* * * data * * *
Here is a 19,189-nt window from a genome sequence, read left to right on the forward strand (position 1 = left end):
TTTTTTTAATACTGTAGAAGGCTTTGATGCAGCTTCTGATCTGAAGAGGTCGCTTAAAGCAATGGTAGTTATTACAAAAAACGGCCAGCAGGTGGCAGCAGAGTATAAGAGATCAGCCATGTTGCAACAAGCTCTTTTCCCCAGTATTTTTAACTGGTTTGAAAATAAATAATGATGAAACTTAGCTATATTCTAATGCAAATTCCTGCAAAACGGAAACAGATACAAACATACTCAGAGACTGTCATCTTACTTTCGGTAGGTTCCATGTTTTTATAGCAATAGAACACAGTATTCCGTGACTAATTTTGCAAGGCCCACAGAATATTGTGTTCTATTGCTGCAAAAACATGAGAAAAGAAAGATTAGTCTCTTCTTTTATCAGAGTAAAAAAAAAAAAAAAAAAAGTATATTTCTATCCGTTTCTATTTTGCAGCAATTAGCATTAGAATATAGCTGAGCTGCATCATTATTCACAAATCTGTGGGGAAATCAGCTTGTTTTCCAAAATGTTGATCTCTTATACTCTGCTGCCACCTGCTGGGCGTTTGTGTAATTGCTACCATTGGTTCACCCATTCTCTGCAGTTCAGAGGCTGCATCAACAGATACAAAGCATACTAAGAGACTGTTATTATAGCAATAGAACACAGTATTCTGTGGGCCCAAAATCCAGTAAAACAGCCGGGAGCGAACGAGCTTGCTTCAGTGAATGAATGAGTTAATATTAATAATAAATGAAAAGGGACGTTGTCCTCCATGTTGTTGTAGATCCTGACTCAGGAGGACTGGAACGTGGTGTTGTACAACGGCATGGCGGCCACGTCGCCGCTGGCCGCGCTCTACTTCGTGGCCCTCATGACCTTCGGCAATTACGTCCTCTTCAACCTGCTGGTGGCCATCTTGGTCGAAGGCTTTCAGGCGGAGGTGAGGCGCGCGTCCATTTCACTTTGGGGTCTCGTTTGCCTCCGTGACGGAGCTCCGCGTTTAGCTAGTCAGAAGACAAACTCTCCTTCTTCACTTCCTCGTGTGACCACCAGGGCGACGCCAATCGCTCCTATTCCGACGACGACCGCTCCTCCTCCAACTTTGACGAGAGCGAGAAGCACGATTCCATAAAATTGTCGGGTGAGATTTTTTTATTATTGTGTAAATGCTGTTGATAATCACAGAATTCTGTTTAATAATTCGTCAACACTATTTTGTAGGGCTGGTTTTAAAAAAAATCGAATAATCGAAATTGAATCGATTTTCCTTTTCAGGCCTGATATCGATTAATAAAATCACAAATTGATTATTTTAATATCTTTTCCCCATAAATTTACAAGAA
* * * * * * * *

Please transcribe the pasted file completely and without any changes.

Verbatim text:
Here is a 19,189-nt window from a genome sequence, read left to right on the forward strand (position 1 = left end):
TTTTTTTAATACTGTAGAAGGCTTTGATGCAGCTTCTGATCTGAAGAGGTCGCTTAAAGCAATGGTAGTTATTACAAAAAACGGCCAGCAGGTGGCAGCAGAGTATAAGAGATCAGCCATGTTGCAACAAGCTCTTTTCCCCAGTATTTTTAACTGGTTTGAAAATAAATAATGATGAAACTTAGCTATATTCTAATGCAAATTCCTGCAAAACGGAAACAGATACAAACATACTCAGAGACTGTCATCTTACTTTCGGTAGGTTCCATGTTTTTATAGCAATAGAACACAGTATTCCGTGACTAATTTTGCAAGGCCCACAGAATATTGTGTTCTATTGCTGCAAAAACATGAGAAAAGAAAGATTAGTCTCTTCTTTTATCAGAGTAAAAAAAAAAAAAAAAAAAGTATATTTCTATCCGTTTCTATTTTGCAGCAATTAGCATTAGAATATAGCTGAGCTGCATCATTATTCACAAATCTGTGGGGAAATCAGCTTGTTTTCCAAAATGTTGATCTCTTATACTCTGCTGCCACCTGCTGGGCGTTTGTGTAATTGCTACCATTGGTTCACCCATTCTCTGCAGTTCAGAGGCTGCATCAACAGATACAAAGCATACTAAGAGACTGTTATTATAGCAATAGAACACAGTATTCTGTGGGCCCAAAATCCAGTAAAACAGCCGGGAGCGAACGAGCTTGCTTCAGTGAATGAATGAGTTAATATTAATAATAAATGAAAAGGGACGTTGTCCTCCATGTTGTTGTAGATCCTGACTCAGGAGGACTGGAACGTGGTGTTGTACAACGGCATGGCGGCCACGTCGCCGCTGGCCGCGCTCTACTTCGTGGCCCTCATGACCTTCGGCAATTACGTCCTCTTCAACCTGCTGGTGGCCATCTTGGTCGAAGGCTTTCAGGCGGAGGTGAGGCGCGCGTCCATTTCACTTTGGGGTCTCGTTTGCCTCCGTGACGGAGCTCCGCGTTTAGCTAGTCAGAAGACAAACTCTCCTTCTTCACTTCCTCGTGTGACCACCAGGGCGACGCCAATCGCTCCTATTCCGACGACGACCGCTCCTCCTCCAACTTTGACGAGAGCGAGAAGCACGATTCCATAAAATTGTCGGGTGAGATTTTTTTATTATTGTGTAAATGCTGTTGATAATCACAGAATTCTGTTTAATAATTCGTCAACACTATTTTGTAGGGCTGGTTTTAAAAAAAATCGAATAATCGAAATTGAATCGATTTTCCTTTTCAGGCCTGATATCGATTAATAAAATCACAAATTGATTATTTTAATATCTTTTCCCCATAAATTTACAAGAA